Magazine article The Spectator

The NHS Makes Me Wonder Whether I'll Ever Be a Proper Tory

Magazine article The Spectator

The NHS Makes Me Wonder Whether I'll Ever Be a Proper Tory

Article excerpt

Why don't you go private?' My seeretary had a point. She and I had found two plastic chairs together in the rather shabby Accident & Emergency waiting-room at St Thomas's hospital in London. I had just been told that the wait would be three or four hours, so Eileen, who is 67, had carted our in-tray and her shorthand notebook over the Thames from where I work at Westminster.

She also brought my laptop computer so that I could make a start on an article with which I was late, but when I plugged into the nearest wall-socket an apologetic nurse told me it was forbidden to plug private appliances into government mains. 'This is the NHS,' she said. There was a television on the wall and a Coke machine, if you wanted something to do.

Useless to argue, to tender payment for the few pence-worth of electricity used. She had her orders and was perfectly polite. All the staff sounded capable, human and helpful, but they were working under pressure.

But so was 1, and that was Eileen's point. This was supposed to be a working day. I had returned that morning from a weekend with my parents in Spain. During the flight from Barcelona I had realised that the accident which befell me the previous afternoon, as my sister tried to teach me to ski, was more serious than had seemed. The internal wrench when I flew headlong into a snowy bank had been a rib cracking. Returning to Britain, it did make sense for me to see a doctor straight away.

So why did I not go private? This waitingroom with scalded waiters and punched drunks made no sense. To spend an afternoon at St Thomas's robbed me (and my Times readers) of the parliamentary sketch for that day. No doubt my readers would bear up bravely, but for me the loss was real: the fun of doing it, and the fee too. I am freelance. A Commons sketch would have more than paid for a private consultation. I asked the nurse whether I could return in three hours when I would be closer to the head of the queue. The answer was no. Once registered one had to stay, and if anyone left they would be struck from the list and have to start again.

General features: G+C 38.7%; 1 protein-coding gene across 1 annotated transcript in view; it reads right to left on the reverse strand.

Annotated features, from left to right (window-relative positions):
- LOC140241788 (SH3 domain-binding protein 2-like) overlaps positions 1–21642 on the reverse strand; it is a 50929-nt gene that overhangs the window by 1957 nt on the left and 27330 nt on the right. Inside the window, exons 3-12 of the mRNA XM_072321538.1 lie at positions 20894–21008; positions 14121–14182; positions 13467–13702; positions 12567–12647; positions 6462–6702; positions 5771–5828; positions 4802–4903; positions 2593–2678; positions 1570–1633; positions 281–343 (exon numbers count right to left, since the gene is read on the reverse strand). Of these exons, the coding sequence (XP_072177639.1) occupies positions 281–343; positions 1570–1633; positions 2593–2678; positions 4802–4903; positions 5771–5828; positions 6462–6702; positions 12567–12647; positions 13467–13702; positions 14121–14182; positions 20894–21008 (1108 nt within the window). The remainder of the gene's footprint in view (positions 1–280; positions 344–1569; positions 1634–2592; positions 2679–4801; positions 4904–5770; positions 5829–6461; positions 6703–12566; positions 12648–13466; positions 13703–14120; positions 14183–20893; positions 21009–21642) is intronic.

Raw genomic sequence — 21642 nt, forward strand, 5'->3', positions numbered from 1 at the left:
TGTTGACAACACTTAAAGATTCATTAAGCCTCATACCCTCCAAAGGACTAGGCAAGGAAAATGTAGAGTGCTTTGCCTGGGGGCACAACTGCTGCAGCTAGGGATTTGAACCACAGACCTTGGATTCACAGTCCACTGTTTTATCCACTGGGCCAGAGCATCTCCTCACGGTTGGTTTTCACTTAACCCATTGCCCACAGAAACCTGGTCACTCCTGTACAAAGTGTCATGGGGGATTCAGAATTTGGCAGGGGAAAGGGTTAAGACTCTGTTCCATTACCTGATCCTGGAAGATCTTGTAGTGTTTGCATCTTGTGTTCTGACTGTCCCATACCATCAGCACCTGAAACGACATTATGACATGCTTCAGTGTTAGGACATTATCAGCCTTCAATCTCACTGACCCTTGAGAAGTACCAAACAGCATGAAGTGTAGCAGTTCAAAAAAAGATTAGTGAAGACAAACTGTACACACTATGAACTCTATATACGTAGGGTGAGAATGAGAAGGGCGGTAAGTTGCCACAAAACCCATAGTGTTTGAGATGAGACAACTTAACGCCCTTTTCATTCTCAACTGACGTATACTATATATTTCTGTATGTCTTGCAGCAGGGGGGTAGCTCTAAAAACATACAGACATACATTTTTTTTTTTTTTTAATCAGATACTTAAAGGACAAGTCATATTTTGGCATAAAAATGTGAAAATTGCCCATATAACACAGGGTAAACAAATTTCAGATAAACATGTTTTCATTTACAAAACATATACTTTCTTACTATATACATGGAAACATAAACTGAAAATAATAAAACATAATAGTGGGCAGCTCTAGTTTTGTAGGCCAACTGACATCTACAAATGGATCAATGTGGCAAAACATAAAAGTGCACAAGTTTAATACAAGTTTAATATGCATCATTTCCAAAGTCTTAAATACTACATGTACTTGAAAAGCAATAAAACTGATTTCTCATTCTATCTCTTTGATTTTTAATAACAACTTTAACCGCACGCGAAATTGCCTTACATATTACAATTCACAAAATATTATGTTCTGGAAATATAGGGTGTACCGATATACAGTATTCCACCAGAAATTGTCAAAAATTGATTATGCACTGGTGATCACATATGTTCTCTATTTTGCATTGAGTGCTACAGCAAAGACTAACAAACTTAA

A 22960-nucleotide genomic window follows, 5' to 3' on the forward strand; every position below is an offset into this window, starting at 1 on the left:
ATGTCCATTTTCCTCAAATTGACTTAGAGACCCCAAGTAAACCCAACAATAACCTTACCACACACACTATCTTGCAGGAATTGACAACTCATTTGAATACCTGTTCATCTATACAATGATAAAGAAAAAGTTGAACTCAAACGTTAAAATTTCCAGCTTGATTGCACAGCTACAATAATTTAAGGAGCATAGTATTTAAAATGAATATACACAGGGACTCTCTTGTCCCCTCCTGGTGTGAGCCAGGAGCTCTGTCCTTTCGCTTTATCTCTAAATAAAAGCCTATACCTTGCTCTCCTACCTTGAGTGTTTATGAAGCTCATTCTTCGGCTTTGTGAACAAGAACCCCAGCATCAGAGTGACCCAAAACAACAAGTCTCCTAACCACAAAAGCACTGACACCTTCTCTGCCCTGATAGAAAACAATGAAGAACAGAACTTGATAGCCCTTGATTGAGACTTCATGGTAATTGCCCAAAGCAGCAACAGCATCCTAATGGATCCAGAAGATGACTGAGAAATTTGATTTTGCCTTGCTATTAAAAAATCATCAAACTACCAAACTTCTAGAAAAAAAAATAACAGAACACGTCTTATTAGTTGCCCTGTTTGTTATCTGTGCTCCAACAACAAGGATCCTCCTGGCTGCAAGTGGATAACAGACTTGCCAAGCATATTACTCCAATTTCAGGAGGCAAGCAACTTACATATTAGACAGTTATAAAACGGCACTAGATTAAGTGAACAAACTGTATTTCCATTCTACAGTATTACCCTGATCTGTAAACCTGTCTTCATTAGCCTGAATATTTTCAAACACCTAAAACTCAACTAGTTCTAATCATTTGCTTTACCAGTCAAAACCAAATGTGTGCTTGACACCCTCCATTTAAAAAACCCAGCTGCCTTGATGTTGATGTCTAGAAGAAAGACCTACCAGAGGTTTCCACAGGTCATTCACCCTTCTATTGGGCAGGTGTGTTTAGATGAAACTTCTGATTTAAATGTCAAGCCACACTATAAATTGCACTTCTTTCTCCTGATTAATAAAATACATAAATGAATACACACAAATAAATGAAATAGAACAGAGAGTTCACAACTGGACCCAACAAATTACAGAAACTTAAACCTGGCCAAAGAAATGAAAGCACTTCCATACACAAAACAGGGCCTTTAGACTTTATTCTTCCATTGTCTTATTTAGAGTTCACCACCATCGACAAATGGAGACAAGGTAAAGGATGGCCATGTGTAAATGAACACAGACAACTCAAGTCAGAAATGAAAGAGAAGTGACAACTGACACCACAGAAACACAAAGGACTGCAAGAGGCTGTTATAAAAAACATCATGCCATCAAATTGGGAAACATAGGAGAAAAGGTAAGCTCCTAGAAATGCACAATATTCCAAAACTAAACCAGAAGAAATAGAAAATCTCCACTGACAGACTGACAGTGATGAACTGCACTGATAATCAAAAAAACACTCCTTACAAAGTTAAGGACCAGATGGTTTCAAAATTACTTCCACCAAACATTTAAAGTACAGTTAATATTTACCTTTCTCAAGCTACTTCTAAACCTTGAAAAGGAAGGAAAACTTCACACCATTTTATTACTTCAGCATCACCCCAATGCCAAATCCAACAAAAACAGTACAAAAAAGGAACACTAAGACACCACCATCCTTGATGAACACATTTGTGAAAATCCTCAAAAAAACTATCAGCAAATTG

So there we all were, a slowly altering crew - at any one time about 50 souls of all ages, some bandaged, some cheerful, some mad, some bad, some in great pain, some with heads bowed, all waiting for half a day. Eileen was right: it would have been better to buy my way out of this. And not only for my own sake. To pay for my own treatment would shorten the queue for those who could not afford to. Why should the comparatively rich grab a share of scarce NHS resources? Would we think someone the more virtuous for keeping a council flat when he could afford a house, thus denying it to someone whose need was greater?

Yet ever since I was in politics myself, the idea of going private for medical treatment has seemed wrong, and still does. Why? Please accept that I could not possibly justify this in moral logic. I am a Conservative. I believe in the market, in private choice. I am not sorry that some people should become richer than others, or be able to afford better styles of life. These inequalities are necessary for a free society and economy to function. I had had absolutely no compunction, that weekend, about being able to afford to fly to the Pyrenees though many of my countrymen cannot. …

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